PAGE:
I said I wasn't exactly sure why some people choose one over the other (I gave some reasons like text type) but that I would ask the good people over at Puritanboard. I did read some other threads that pitted NKJV vs ESV and it seemed the two primary reasons that one would choose one over the other is:

1. NKJV - one prefers the underlying NT text.
2. ESV - Wide acceptance in the Reformed community.

Are those the main reasons one would chose one over the other? Some people in the other thread were saying the NKJV was more literal but I'm not sure how they came up with that.

Mark,

Our church went from NKJV to ESV last year. We were not told why the change was necessary, so I personally stayed with the NKJV.

I myself stuck with the NKJV because of the NT textual issue - I don't believe the church ever lost the true text, and don't believe the critical text is somehow the recovered text.

Also, in quite a number of places, the ESV is less literal than they would have you believe. For instance, in the NT, the ESV renders the word for slave or bond-servant as servant. They correct themselves over 200 times on this very word. Probably is a reflection of how they view slavery. In the OT, the ESV drops things like, "Now it came to pass" - Ruth 1:1 etc, numerous times. It is in the NKJV, KJV and NASB. Probably just wanting to tidy up the script here. You have to wonder what else gets dropped, maybe something more important.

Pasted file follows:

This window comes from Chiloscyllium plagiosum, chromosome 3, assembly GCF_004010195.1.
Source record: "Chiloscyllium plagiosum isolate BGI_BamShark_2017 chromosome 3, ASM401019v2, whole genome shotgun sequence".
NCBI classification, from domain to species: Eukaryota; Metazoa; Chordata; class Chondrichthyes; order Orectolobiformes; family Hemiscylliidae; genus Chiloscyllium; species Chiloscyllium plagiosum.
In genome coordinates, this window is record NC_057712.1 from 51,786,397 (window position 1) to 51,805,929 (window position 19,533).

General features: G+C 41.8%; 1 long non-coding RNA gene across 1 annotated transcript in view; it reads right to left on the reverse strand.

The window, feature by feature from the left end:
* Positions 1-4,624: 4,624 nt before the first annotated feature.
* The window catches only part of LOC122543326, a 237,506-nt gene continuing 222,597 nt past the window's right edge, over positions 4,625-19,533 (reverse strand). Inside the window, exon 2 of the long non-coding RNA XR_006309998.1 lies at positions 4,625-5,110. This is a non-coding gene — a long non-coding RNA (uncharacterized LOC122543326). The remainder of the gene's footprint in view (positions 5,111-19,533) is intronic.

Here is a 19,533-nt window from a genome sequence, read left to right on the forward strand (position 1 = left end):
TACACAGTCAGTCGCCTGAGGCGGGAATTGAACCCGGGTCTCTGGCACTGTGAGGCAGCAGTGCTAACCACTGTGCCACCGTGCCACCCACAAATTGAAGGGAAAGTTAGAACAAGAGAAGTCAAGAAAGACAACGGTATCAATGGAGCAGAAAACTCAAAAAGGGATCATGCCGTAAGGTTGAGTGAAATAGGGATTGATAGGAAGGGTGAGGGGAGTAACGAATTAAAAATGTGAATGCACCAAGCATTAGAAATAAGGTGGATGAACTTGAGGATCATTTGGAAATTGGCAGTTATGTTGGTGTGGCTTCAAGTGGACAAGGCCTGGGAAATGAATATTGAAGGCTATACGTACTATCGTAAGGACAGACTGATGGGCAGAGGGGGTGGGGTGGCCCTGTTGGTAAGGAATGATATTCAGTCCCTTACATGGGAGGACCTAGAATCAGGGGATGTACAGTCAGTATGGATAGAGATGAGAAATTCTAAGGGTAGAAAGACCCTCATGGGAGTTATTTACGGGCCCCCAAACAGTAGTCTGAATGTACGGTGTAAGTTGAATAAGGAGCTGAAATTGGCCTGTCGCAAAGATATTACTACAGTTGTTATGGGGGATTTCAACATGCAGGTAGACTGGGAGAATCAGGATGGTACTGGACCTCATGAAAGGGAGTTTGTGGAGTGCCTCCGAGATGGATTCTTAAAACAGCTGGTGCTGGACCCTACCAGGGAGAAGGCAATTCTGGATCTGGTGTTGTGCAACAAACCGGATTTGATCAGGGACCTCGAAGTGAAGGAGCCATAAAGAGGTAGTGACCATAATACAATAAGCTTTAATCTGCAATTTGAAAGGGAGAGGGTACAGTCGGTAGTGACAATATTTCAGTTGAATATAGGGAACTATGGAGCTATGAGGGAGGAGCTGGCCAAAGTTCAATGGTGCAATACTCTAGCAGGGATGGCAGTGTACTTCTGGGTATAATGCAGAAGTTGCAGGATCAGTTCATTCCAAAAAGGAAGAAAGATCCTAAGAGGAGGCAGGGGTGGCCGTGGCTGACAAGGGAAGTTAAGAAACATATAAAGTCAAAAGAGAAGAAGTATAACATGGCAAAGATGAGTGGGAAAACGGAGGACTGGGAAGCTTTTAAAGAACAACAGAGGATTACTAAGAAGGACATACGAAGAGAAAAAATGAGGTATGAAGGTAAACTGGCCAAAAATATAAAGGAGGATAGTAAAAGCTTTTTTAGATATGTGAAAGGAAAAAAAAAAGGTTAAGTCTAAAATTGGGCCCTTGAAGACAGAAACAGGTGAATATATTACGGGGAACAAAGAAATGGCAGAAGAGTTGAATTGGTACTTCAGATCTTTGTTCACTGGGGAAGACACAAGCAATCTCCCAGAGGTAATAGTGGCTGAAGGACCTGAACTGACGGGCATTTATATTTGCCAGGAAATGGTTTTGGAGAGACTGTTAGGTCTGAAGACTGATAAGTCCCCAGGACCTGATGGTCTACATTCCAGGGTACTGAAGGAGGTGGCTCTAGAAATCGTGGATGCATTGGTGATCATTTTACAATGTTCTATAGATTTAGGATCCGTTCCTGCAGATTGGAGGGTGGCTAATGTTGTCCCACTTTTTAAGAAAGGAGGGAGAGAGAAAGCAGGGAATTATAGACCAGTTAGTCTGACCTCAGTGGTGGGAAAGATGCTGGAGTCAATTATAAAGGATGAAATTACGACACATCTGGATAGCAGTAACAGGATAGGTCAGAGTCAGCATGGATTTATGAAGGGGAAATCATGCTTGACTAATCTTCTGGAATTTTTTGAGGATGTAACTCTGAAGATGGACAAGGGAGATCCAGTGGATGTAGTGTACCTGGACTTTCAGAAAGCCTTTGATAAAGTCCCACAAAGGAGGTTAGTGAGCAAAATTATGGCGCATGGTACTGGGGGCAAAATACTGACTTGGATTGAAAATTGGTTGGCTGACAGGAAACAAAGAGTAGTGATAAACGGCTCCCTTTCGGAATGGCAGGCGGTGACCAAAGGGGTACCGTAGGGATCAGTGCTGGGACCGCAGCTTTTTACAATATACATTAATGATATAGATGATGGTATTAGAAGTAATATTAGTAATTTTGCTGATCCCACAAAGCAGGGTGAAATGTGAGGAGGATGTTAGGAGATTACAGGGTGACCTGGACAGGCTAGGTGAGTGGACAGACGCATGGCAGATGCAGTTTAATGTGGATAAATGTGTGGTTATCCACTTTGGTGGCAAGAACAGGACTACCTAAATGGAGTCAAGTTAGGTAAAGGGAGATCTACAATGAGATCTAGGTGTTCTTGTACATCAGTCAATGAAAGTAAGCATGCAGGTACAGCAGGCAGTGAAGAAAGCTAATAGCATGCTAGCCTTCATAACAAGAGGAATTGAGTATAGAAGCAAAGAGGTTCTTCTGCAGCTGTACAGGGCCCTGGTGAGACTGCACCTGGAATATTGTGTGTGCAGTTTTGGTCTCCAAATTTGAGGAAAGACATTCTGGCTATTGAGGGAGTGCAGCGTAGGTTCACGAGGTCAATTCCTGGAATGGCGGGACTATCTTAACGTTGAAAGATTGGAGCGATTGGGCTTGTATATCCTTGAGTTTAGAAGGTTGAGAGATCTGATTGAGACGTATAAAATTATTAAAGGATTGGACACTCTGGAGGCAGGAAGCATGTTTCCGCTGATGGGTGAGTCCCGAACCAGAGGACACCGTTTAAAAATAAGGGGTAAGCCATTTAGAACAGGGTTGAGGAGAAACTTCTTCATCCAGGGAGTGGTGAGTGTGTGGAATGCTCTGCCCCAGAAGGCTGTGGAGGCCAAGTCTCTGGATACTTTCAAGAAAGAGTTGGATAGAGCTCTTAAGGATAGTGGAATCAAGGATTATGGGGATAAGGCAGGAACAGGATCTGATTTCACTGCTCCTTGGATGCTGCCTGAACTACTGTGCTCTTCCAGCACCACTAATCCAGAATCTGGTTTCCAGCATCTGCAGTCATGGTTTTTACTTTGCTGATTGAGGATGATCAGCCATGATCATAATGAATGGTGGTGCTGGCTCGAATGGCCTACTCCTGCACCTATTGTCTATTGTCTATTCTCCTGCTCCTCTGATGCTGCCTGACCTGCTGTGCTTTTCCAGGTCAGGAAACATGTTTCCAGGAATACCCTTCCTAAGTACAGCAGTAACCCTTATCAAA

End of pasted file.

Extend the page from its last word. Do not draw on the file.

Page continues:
In some cases the ESV has made a radical departure from the KJV/NKJV/NASB. Check out Malachi 2:14-16 on divorce. You have to wonder whether there isn;t some contemporary cultural influence here.

I personal like the idea of putting supplied words in italics, that way you get to see for the most part what is literal and what words are given to supply the sense. I much prefer this over endless footnotes.

In the end, really it comes down to whether you prefer the tradition of the KJV or the RSV. The NKJV follows the KJV, the ESV the RSV.

Arie V.
FC of Scotland
Toronto, Canada
 

tellville

Puritan Board Junior